The Leukemia & Lymphoma Society (LLS) and Sutro Biopharma have partnered for a phase 1 clinical study of the firm’s first-in-class, CD74-targeting antibody-drug conjugates (ADC) STRO-001 against refractory and/or relapsed non-Hodgkin lymphoma and multiple myeloma. CD74 is highly expressed on the surface of malignant B cells. Were it to prove safe and effective, STRO-001 could represent a much-needed treatment for patients whose current options are limited.

ADCs use engineered antibodies to target cancer cell surface proteins for delivery of a chemotherapy warhead, maximizing doses delivered to tumors while sparing surrounding tissues. Each ADC molecule contains a monoclonal antibody, a cytotoxic payload, and a covalent linker attaching these units.1,2  

Early ADC development was challenging, beset by imprecise antibody-drug conjugation, unreliable targeting, off-target effects, and disappointing outcomes during clinical testing.1,2  

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The CD30-targeting ADC brentuximab vedotin is a treatment for relapsed or refractory Hodgkin lymphoma, systemic anaplastic large cell lymphoma, relapsed primary cutaneous anaplastic large cell lymphoma, or CD30-expressing mycosis fungoides. The CD22-targeting ADC inotuzumab ozogamicin is used in the management of relapsed or refractory B-cell precursor acute lymphoblastic leukemia (B-ALL).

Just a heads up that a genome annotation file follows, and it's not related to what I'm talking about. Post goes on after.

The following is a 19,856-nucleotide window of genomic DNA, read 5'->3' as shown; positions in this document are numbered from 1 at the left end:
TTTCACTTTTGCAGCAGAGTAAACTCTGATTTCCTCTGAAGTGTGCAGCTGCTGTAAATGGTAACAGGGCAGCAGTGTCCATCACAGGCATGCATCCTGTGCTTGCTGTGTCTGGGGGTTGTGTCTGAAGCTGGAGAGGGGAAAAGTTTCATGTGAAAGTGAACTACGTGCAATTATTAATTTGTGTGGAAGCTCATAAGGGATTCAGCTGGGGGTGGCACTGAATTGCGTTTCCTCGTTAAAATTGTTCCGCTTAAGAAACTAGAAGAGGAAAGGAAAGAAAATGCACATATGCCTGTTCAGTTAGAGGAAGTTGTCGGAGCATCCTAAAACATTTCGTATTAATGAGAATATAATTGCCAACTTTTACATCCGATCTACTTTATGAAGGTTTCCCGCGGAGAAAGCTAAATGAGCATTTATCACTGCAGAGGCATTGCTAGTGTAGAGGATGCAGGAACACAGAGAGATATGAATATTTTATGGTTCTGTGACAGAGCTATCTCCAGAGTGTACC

“First-generation ADCs are limited by the fact that they are structurally heterogeneous populations in which the position and number of conjugated linkers and warheads vary significantly,” noted Lee Greenberger, PhD, chief scientific officer at the LLS.

But Dr Greenberger believes next-generation ADCs like STRO-001 are more attractive candidate treatments because of technological advances that make site-specific conjugation techniques less heterogeneous.

“CD74 is a protein highly expressed in B-cell malignancies such as multiple myeloma and lymphoma,” Dr Greenberger said. “STRO-001 consists of a single predominant conjugated species with a drug-antibody ratio of 2.”

Sutro’s cell-free XpressCF™ and XpressCF+™ conjugation platforms separate protein-generating cellular components into an extract that contains “all the necessary biochemical components for energy production, transcription and translation, and can be used to support cell-free biochemical protein synthesis by the addition of the specific DNA sequence for the desired protein,” Dr Greenberger explained.